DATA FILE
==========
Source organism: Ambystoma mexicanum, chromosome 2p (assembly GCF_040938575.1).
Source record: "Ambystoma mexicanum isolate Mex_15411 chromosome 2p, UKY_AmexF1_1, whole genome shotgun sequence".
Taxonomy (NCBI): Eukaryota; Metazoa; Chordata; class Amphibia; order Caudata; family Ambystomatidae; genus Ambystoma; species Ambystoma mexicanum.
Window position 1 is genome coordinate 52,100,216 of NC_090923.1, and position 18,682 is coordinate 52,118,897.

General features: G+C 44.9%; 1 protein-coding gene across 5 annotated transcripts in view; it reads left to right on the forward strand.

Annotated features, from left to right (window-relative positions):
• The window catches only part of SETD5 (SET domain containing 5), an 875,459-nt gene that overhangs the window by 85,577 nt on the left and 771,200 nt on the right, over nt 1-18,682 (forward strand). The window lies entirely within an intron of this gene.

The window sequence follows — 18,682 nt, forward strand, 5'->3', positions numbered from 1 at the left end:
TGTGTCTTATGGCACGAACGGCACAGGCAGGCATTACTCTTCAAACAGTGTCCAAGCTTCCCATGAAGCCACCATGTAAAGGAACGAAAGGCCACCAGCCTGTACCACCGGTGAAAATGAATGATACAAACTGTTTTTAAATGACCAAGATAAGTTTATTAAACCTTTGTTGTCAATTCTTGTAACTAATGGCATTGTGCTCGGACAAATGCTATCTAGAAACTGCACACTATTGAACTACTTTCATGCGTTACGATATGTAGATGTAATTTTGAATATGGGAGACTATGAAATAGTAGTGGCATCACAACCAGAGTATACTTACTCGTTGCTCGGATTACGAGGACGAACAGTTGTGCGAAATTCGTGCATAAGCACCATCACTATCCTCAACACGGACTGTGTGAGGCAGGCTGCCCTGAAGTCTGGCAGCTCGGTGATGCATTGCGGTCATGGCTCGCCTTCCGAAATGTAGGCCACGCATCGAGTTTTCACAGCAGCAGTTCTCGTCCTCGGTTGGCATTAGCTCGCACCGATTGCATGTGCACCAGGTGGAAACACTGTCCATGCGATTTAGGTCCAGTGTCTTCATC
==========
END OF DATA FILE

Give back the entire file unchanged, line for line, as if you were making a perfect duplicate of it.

Source organism: Ambystoma mexicanum, chromosome 2p (assembly GCF_040938575.1).
Source record: "Ambystoma mexicanum isolate Mex_15411 chromosome 2p, UKY_AmexF1_1, whole genome shotgun sequence".
Taxonomy (NCBI): Eukaryota; Metazoa; Chordata; class Amphibia; order Caudata; family Ambystomatidae; genus Ambystoma; species Ambystoma mexicanum.
Window position 1 is genome coordinate 52,100,216 of NC_090923.1, and position 18,682 is coordinate 52,118,897.

General features: G+C 44.9%; 1 protein-coding gene across 5 annotated transcripts in view; it reads left to right on the forward strand.

Annotated features, from left to right (window-relative positions):
• The window catches only part of SETD5 (SET domain containing 5), an 875,459-nt gene that overhangs the window by 85,577 nt on the left and 771,200 nt on the right, over nt 1-18,682 (forward strand). The window lies entirely within an intron of this gene.

The window sequence follows — 18,682 nt, forward strand, 5'->3', positions numbered from 1 at the left end:
TGTGTCTTATGGCACGAACGGCACAGGCAGGCATTACTCTTCAAACAGTGTCCAAGCTTCCCATGAAGCCACCATGTAAAGGAACGAAAGGCCACCAGCCTGTACCACCGGTGAAAATGAATGATACAAACTGTTTTTAAATGACCAAGATAAGTTTATTAAACCTTTGTTGTCAATTCTTGTAACTAATGGCATTGTGCTCGGACAAATGCTATCTAGAAACTGCACACTATTGAACTACTTTCATGCGTTACGATATGTAGATGTAATTTTGAATATGGGAGACTATGAAATAGTAGTGGCATCACAACCAGAGTATACTTACTCGTTGCTCGGATTACGAGGACGAACAGTTGTGCGAAATTCGTGCATAAGCACCATCACTATCCTCAACACGGACTGTGTGAGGCAGGCTGCCCTGAAGTCTGGCAGCTCGGTGATGCATTGCGGTCATGGCTCGCCTTCCGAAATGTAGGCCACGCATCGAGTTTTCACAGCAGCAGTTCTCGTCCTCGGTTGGCATTAGCTCGCACCGATTGCATGTGCACCAGGTGGAAACACTGTCCATGCGATTTAGGTCCAGTGTCTTCATC